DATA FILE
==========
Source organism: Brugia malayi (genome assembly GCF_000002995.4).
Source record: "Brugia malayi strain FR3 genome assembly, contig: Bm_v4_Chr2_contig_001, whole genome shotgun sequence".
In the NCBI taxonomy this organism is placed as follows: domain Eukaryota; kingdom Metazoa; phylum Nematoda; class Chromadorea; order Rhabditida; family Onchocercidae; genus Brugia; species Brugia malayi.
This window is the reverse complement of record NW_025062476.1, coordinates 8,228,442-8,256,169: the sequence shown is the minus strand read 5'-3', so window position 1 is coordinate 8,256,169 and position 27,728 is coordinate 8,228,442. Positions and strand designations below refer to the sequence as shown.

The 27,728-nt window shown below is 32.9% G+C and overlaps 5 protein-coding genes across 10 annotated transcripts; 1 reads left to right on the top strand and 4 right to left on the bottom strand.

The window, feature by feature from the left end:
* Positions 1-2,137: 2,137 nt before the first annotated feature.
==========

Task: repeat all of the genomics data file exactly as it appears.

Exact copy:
Source organism: Brugia malayi (genome assembly GCF_000002995.4).
Source record: "Brugia malayi strain FR3 genome assembly, contig: Bm_v4_Chr2_contig_001, whole genome shotgun sequence".
In the NCBI taxonomy this organism is placed as follows: domain Eukaryota; kingdom Metazoa; phylum Nematoda; class Chromadorea; order Rhabditida; family Onchocercidae; genus Brugia; species Brugia malayi.
This window is the reverse complement of record NW_025062476.1, coordinates 8,228,442-8,256,169: the sequence shown is the minus strand read 5'-3', so window position 1 is coordinate 8,256,169 and position 27,728 is coordinate 8,228,442. Positions and strand designations below refer to the sequence as shown.

The 27,728-nt window shown below is 32.9% G+C and overlaps 5 protein-coding genes across 10 annotated transcripts; 1 reads left to right on the top strand and 4 right to left on the bottom strand.

The window, feature by feature from the left end:
* Positions 1-2,137: 2,137 nt before the first annotated feature.